James Webb space telescope
In 2020 NASA’s James Webb Space telescope is due to launch into space. The particular quality of gold that makes it so suitable for space use will actually form the basis of this experiment. The telescope’s mirrors are coated with a microscopic gold film that reflects infrared light from space to allow it to be studied by the telescope’s own instruments.
As our technology continues to grow and change, we can’t predict what the future holds in store. One thing we can be certain of however, the unique qualities of gold means it will continue to play many different roles in our society.
Gold is one of the heavy metal elements and comparatively rare. Precious metals like gold, platinum and silver are created when neuron stars crash together. These small but incredibly dense stars contain the huge amount of energy needed to create the metals when they collide. This precious metals are then thrown out into the universe where they combine with other stardust into planets and comets. When our planet was being formed, most of its gold sank into the earth’s core. Scientists estimate there’s enough gold in our planet’s core to cover the whole surface to a depth of 1.5 feet – if we could only reach it.
The gold we mine, use and refine in our society comes from surface deposits of gold. These originate from meteorites that crashed into the earth and left the gold behind many eons ago, before all of human history. For example, some of the largest gold deposits in South Africa are estimated to be three billion years old.
Gold is found on every continent although about 40% of all gold was mined at Witwatersrand, in South Africa. Some gold is found in rock formations such as quartz and iron pyrite, and in natural alloys with silver and copper. This is called gold ore. Small particles of gold can also be embedded in rock with other minerals such as pyrite or ‘fool’s gold’ to form a lode deposit.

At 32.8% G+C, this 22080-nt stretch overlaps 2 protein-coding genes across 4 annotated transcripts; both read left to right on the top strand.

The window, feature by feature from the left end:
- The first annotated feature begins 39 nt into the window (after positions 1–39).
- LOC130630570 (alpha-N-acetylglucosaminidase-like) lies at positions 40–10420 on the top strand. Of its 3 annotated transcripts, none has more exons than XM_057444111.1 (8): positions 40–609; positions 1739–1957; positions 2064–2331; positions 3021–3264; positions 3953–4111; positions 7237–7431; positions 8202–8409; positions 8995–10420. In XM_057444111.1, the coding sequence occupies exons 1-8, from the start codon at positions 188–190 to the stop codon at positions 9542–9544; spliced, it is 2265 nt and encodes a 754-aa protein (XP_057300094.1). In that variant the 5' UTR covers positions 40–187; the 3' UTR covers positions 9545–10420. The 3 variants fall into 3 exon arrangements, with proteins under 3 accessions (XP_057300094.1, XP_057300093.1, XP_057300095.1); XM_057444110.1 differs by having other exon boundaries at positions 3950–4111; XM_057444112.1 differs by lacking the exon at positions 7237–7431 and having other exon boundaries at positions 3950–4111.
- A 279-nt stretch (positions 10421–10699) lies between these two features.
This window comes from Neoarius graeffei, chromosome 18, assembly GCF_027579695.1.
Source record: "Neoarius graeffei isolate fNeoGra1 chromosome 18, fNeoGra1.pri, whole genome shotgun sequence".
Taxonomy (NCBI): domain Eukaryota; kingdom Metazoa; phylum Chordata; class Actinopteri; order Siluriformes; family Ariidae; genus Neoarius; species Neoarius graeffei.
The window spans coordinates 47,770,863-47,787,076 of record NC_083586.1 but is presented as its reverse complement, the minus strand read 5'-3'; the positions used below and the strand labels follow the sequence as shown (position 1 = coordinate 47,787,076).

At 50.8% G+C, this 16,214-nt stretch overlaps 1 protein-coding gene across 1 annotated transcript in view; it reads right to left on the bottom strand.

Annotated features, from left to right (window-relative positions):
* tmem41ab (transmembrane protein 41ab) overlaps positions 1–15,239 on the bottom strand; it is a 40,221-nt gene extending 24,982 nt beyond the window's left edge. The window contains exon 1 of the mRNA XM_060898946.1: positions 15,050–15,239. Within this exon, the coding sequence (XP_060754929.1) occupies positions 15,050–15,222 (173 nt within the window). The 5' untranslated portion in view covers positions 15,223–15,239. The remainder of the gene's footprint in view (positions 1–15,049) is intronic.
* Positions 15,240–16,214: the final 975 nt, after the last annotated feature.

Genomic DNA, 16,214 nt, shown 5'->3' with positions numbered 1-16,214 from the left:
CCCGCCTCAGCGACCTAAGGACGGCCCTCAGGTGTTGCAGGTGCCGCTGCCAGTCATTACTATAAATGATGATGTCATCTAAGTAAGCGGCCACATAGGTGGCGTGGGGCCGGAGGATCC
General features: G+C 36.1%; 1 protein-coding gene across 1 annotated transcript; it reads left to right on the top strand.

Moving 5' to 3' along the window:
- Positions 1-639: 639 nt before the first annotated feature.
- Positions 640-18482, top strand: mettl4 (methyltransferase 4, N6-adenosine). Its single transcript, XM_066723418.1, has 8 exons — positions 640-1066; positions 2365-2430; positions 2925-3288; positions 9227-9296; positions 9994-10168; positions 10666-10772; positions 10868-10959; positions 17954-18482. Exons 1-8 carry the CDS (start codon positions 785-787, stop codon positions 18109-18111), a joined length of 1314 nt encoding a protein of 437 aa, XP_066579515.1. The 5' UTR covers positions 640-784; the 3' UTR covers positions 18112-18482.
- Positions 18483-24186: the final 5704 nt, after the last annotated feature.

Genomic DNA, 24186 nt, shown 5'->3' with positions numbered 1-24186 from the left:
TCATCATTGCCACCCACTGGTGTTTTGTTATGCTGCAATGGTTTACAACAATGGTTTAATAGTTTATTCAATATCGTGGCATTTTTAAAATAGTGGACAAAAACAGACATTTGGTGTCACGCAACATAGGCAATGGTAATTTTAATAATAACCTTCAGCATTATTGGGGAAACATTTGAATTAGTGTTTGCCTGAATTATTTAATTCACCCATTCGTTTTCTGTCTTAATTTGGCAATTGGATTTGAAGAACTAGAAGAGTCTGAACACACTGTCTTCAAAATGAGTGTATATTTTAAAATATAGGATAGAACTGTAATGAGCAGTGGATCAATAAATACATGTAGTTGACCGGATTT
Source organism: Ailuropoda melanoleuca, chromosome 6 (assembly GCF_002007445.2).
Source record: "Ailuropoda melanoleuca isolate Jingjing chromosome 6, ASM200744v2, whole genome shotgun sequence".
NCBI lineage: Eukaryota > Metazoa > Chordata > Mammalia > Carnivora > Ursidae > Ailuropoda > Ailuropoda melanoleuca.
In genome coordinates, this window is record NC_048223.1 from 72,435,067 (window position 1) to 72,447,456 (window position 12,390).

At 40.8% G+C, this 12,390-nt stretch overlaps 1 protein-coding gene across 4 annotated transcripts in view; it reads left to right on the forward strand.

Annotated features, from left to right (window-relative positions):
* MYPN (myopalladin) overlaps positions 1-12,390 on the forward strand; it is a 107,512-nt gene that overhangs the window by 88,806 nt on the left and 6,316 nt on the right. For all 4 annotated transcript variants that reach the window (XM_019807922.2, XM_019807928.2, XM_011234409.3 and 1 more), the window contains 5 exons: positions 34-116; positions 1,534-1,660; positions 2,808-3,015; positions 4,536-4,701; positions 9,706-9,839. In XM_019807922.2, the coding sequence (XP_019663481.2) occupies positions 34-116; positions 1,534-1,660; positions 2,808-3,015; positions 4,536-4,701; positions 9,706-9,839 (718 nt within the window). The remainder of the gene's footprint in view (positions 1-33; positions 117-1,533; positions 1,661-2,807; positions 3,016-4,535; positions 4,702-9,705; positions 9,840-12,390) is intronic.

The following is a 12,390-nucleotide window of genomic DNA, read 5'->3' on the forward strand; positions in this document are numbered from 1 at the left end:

Flakes and nuggets of gold can be found in rivers and streams. These are made up of particles of gold eroded away from rocks. The particles travel down into the water and eventually collect into larger pieces of gold. These are called ‘placer’ deposits from the Spanish word for a sandbank.
Fascinatingly, research has shown that bacteria may also be responsible for creating nuggets of pure gold. Some bacteria have a genetic resistance to heavy metal toxicity and can dissolve gold into nanoparticles. These then travel through sediment and accumulate into nuggets. In fact the largest nuggets ever discovered were found underground in mines. The Canaã nugget is the largest gold nugget currently in existence. It was found in the Serra Pelada mine in Brazil and contains 115.37 lb of gold.
Humans have been mining for gold since the earliest civilisations yet all the gold ever mined in the world could be contained in three Olympic sized swimming pools. It’s thought that there is approximately only another 20 years’ worth of gold left that can be easily mined.
Our planet’s oceans contain a huge quantity of gold, approximately 10 – 20 million tons. However the gold is dispersed throughout the waters in tiny amounts of about 1 gram in 100,000 tons of seawater. Many have tried to invent schemes to extract the gold from water. Yet the gold in our oceans remains too difficult and expensive to obtain.
Our bodies also contain about 0.2 milligrams of gold with most of it flowing through our blood.
Gold is very stable. This means it doesn’t rust or tarnish like other metals such as silver. Of all the different kinds of metals, gold is the only one that is both coloured and keeps its shine forever. You could bury gold for thousands of years and it would remain un-corroded and shining bright.